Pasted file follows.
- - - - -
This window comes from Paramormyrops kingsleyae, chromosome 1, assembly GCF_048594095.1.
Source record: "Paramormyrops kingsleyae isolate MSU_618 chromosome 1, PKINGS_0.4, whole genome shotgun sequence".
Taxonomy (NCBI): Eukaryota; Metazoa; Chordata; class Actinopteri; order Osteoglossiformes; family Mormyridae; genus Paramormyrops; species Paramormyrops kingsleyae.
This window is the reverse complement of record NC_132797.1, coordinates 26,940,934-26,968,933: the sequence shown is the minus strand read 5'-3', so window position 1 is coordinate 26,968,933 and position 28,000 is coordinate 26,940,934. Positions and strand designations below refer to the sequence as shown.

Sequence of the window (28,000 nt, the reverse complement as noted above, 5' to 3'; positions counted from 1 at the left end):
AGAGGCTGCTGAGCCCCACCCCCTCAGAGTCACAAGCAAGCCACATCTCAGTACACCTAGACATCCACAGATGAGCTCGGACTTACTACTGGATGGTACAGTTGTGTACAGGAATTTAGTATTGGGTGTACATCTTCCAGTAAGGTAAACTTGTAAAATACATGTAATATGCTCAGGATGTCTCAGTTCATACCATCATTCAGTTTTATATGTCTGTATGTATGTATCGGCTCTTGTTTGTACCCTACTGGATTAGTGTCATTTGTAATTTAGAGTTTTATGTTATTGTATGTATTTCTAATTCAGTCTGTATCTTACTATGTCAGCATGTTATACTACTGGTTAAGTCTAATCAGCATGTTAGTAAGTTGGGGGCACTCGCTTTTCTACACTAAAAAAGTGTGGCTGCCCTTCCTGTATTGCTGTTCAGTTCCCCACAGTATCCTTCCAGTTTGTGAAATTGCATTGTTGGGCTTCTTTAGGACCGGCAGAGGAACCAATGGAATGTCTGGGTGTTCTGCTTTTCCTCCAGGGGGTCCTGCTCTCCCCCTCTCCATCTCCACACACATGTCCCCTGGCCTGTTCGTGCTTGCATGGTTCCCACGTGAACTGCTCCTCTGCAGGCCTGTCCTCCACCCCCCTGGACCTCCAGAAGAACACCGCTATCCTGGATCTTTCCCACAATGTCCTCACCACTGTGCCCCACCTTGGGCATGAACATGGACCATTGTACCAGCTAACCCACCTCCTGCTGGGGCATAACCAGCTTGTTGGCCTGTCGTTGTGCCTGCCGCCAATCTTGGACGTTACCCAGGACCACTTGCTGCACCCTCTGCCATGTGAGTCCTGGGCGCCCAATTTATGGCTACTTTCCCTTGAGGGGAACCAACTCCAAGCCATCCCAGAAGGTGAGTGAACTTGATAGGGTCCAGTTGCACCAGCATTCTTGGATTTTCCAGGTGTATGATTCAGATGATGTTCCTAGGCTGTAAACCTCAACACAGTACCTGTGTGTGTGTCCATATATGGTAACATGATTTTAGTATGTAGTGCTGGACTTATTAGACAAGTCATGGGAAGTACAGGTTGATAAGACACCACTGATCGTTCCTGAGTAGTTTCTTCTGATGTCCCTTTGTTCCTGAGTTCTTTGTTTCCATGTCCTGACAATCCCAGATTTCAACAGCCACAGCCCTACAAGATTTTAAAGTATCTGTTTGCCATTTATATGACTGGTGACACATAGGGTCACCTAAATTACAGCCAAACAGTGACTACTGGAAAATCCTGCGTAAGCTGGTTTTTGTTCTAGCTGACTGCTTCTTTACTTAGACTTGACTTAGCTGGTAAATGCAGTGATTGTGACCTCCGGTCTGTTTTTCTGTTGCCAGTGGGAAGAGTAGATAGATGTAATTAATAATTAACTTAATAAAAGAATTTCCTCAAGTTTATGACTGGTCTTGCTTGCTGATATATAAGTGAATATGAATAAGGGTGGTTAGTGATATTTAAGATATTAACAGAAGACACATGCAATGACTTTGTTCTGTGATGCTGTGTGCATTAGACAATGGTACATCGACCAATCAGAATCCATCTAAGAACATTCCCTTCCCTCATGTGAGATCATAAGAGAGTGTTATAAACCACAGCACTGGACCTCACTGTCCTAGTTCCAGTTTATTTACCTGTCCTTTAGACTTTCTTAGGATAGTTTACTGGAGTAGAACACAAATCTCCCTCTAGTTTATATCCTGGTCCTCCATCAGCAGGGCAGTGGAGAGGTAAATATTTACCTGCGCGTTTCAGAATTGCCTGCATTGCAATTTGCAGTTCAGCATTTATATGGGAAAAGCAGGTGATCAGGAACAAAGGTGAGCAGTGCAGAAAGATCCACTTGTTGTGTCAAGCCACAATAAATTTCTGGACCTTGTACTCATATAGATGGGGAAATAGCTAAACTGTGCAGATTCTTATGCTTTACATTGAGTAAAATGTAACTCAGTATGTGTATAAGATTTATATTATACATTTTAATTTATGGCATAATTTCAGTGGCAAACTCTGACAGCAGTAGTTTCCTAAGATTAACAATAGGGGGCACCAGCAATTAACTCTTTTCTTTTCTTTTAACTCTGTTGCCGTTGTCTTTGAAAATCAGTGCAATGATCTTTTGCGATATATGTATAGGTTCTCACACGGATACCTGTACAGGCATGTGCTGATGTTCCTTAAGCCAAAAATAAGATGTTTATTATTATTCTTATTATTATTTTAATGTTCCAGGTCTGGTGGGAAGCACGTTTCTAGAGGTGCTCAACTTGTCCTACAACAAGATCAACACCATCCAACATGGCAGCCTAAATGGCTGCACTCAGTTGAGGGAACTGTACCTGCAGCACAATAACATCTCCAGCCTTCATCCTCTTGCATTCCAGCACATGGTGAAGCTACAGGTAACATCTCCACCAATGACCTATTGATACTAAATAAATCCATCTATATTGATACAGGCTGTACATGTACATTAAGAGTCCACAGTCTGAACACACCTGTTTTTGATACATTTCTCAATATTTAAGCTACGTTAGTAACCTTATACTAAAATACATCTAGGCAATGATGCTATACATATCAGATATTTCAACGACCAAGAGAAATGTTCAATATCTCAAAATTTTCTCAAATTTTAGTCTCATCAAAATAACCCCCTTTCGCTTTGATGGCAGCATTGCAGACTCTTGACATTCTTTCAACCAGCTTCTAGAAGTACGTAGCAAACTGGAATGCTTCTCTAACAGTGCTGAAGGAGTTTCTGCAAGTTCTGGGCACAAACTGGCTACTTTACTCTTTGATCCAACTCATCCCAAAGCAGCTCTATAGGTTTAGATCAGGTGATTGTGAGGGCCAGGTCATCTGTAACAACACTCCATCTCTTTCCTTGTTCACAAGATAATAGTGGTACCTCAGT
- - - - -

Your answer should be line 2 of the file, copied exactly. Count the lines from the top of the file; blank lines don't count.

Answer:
Source record: "Paramormyrops kingsleyae isolate MSU_618 chromosome 1, PKINGS_0.4, whole genome shotgun sequence".